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Chesebrough-Pond's is putting $26 million behind the Mentadent Oral Care Brush even as its toothpaste forebear comes under Food & Drug Administration scrutiny.

Late last year, an FDA advisory committee held a two-day hearing questioning data supporting the longheld belief that sodium bicarbonate and hydrogen peroxide promote gum health.

Further, a Canadian government official last month testified before the FDA on that country's prohibition of long-term use of baking soda with hydrogen peroxide. The government contends the combined ingredients can cause cancer in animals; there is no evidence the same holds true in humans.

Against this backdrop, Unilever's Chesebrough is now rolling out its Mentadent toothbrush, part of its plan to extend the successful toothpaste brand into an oral-care system. Chesebrough could use some help in the toothbrush category, where its share is currently less than 1%.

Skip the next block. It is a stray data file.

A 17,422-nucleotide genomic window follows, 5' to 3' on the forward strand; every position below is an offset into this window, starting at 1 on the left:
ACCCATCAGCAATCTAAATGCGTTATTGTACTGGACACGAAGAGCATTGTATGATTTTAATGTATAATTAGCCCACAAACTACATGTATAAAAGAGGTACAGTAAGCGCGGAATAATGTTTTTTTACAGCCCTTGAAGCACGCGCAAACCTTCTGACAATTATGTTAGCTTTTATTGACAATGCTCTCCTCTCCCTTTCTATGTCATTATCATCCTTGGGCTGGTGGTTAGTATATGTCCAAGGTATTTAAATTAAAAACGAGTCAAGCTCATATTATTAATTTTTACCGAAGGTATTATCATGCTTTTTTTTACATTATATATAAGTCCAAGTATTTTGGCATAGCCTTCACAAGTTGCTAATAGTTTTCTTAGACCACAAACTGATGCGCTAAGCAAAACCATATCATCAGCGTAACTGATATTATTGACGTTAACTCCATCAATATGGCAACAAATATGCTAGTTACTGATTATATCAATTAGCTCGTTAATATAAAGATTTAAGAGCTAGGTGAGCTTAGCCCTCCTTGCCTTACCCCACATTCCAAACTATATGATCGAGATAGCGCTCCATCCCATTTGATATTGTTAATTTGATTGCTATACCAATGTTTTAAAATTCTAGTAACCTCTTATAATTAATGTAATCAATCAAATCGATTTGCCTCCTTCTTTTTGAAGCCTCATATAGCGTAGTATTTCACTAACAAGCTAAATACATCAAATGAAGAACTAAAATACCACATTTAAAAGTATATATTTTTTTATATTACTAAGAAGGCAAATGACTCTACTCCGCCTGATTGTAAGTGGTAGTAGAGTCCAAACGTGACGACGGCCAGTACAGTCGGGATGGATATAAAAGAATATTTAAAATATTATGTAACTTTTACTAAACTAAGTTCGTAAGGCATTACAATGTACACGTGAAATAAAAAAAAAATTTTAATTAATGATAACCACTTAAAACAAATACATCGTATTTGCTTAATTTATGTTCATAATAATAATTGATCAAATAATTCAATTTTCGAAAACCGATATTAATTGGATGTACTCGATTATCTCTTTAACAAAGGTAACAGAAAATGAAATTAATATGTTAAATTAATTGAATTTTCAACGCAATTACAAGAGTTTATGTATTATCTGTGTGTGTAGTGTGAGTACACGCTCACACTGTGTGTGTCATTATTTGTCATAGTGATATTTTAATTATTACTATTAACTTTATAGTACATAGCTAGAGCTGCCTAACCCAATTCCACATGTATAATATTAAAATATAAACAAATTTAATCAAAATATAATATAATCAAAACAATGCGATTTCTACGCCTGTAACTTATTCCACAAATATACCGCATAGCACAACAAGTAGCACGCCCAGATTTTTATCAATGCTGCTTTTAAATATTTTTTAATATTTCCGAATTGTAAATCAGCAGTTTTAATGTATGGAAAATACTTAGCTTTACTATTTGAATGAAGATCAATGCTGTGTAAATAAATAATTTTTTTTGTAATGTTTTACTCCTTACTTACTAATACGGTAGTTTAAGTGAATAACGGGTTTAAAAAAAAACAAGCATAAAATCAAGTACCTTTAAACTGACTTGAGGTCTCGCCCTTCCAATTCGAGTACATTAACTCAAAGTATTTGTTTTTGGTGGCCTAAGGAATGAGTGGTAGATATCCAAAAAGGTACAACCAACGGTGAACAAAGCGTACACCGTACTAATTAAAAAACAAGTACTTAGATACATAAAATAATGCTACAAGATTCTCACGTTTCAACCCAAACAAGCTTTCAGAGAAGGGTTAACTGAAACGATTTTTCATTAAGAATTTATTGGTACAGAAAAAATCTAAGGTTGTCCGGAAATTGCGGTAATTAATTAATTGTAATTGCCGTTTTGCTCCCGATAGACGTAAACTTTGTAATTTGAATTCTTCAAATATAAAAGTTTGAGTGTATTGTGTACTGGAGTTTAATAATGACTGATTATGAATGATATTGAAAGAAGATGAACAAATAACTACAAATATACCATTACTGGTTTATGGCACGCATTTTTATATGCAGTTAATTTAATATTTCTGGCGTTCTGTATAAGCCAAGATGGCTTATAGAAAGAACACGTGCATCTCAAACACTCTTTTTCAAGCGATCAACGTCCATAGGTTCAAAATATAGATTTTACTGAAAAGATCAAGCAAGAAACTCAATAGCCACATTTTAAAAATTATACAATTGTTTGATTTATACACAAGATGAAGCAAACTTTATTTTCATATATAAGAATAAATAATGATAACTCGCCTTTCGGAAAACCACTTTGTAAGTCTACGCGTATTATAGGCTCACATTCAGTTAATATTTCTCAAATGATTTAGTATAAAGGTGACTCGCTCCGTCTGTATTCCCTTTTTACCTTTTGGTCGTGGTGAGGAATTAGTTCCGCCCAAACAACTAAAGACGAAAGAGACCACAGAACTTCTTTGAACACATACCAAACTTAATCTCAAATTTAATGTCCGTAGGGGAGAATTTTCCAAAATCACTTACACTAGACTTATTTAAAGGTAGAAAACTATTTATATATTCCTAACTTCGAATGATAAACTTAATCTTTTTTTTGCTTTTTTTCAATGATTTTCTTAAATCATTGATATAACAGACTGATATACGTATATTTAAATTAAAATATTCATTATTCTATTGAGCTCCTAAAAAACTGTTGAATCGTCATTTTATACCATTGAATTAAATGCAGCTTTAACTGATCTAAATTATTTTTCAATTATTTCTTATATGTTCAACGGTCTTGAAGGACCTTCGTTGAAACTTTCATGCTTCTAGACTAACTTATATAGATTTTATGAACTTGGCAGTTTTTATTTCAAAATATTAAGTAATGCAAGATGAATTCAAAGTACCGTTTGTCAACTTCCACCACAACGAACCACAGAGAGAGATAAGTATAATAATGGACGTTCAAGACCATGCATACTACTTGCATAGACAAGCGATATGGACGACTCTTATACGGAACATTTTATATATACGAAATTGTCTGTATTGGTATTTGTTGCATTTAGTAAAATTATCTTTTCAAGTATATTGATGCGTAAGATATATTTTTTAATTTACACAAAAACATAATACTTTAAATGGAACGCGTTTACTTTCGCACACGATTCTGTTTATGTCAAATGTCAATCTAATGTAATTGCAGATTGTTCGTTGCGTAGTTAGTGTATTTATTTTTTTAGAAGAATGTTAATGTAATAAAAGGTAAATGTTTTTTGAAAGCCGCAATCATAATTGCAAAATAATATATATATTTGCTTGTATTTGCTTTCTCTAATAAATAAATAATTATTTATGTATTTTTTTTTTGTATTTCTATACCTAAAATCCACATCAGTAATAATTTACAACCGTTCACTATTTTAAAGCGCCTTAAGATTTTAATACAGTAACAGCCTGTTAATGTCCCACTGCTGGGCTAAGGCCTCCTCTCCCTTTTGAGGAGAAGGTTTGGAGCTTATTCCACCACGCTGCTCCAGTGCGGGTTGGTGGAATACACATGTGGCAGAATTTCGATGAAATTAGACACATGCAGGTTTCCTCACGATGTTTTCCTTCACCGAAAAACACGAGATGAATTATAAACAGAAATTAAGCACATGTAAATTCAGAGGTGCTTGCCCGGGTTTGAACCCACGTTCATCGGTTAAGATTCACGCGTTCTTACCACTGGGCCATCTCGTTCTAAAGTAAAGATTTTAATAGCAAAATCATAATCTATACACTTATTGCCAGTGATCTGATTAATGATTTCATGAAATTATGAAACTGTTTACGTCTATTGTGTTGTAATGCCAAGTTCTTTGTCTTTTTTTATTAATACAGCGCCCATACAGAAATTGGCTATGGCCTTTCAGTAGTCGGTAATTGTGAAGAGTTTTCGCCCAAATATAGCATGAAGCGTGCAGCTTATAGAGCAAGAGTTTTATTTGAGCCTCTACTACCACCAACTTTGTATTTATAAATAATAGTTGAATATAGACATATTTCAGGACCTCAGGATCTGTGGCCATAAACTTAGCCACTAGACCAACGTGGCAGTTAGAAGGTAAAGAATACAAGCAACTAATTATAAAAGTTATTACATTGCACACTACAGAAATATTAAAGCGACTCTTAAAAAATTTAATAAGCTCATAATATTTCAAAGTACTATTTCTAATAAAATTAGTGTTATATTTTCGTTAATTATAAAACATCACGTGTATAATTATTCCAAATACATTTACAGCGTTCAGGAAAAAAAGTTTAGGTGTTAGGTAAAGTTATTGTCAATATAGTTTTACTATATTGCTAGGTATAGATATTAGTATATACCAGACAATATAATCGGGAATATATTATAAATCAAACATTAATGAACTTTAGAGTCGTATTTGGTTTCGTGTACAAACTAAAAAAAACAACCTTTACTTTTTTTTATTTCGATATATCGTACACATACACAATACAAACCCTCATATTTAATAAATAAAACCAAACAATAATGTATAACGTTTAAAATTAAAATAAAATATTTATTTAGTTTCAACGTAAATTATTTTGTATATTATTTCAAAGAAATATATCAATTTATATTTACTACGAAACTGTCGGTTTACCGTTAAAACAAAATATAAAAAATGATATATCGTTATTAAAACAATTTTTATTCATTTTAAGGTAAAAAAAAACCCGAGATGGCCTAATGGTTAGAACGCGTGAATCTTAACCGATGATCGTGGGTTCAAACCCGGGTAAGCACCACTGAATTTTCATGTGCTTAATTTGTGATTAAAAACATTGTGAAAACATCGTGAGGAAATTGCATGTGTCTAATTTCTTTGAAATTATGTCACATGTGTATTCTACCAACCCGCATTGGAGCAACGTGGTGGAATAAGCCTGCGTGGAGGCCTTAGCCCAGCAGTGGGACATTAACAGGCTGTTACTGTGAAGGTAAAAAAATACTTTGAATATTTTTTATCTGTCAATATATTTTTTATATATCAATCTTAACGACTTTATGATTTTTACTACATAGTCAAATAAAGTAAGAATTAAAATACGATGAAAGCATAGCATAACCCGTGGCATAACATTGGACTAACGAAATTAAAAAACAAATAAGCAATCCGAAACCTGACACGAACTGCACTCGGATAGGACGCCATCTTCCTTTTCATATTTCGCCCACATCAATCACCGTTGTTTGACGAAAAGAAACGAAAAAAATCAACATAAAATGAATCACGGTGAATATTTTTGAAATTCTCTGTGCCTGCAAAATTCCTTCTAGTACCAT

Mentadent's toothbrush is aimed squarely at the super-premium segment, which accounts for 54.1% of the category's $522 million in sales, according to the brand's retail sales materials. It will compete against Procter & Gamble Co.'s Crest Complete as well as Colgate-Palmolive Co.'s Total, formerly called Precision.

The Mentadent toothbrush boasts a high tech design and bristles that claim to massage and stimulate gums during brushing, selling points played up in advertising from Ammirati & Puris/Lintas, New York.

The $10 million promotional budget will include cross couponing with Mentadent toothpaste, which now has a 13% share of the $1.5 billion dentifrice category, according to industry estimates. That compares with 29% for Crest, down from a 34% share in 1993, and 22.4% for Colgate, down from 24%.

Colgate markets a baking soda and peroxide toothpaste though P&G doesn't, having instead introduced nationally this summer Crest Gum Care, a stannous fluoride-based product that claims to reduce gingivitis associated with plaque.

P&G has been highly critical of baking soda and peroxide toothpastes since Mentadent's introduction in 1994, though the American Dental Association endorses their use.

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